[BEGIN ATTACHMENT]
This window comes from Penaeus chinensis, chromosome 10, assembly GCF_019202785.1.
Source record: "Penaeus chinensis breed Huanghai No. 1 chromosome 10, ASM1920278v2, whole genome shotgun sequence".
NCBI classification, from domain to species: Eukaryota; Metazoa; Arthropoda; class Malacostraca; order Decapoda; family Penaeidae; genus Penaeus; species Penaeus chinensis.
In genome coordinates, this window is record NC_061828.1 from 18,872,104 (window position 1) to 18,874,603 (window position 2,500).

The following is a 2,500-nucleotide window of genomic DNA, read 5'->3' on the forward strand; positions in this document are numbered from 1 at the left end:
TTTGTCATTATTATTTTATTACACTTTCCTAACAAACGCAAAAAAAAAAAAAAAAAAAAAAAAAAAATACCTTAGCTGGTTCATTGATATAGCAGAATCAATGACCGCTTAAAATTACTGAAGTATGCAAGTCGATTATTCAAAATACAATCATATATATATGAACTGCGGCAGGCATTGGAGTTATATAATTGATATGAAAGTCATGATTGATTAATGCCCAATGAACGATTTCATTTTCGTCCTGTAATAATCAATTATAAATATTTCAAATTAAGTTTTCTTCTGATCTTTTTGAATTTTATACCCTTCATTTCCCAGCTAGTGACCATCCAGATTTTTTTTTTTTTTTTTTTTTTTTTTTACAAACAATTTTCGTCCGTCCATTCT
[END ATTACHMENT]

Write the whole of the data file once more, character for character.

This window comes from Penaeus chinensis, chromosome 10, assembly GCF_019202785.1.
Source record: "Penaeus chinensis breed Huanghai No. 1 chromosome 10, ASM1920278v2, whole genome shotgun sequence".
NCBI classification, from domain to species: Eukaryota; Metazoa; Arthropoda; class Malacostraca; order Decapoda; family Penaeidae; genus Penaeus; species Penaeus chinensis.
In genome coordinates, this window is record NC_061828.1 from 18,872,104 (window position 1) to 18,874,603 (window position 2,500).

The following is a 2,500-nucleotide window of genomic DNA, read 5'->3' on the forward strand; positions in this document are numbered from 1 at the left end:
TTTGTCATTATTATTTTATTACACTTTCCTAACAAACGCAAAAAAAAAAAAAAAAAAAAAAAAAAAATACCTTAGCTGGTTCATTGATATAGCAGAATCAATGACCGCTTAAAATTACTGAAGTATGCAAGTCGATTATTCAAAATACAATCATATATATATGAACTGCGGCAGGCATTGGAGTTATATAATTGATATGAAAGTCATGATTGATTAATGCCCAATGAACGATTTCATTTTCGTCCTGTAATAATCAATTATAAATATTTCAAATTAAGTTTTCTTCTGATCTTTTTGAATTTTATACCCTTCATTTCCCAGCTAGTGACCATCCAGATTTTTTTTTTTTTTTTTTTTTTTTTTTACAAACAATTTTCGTCCGTCCATTCT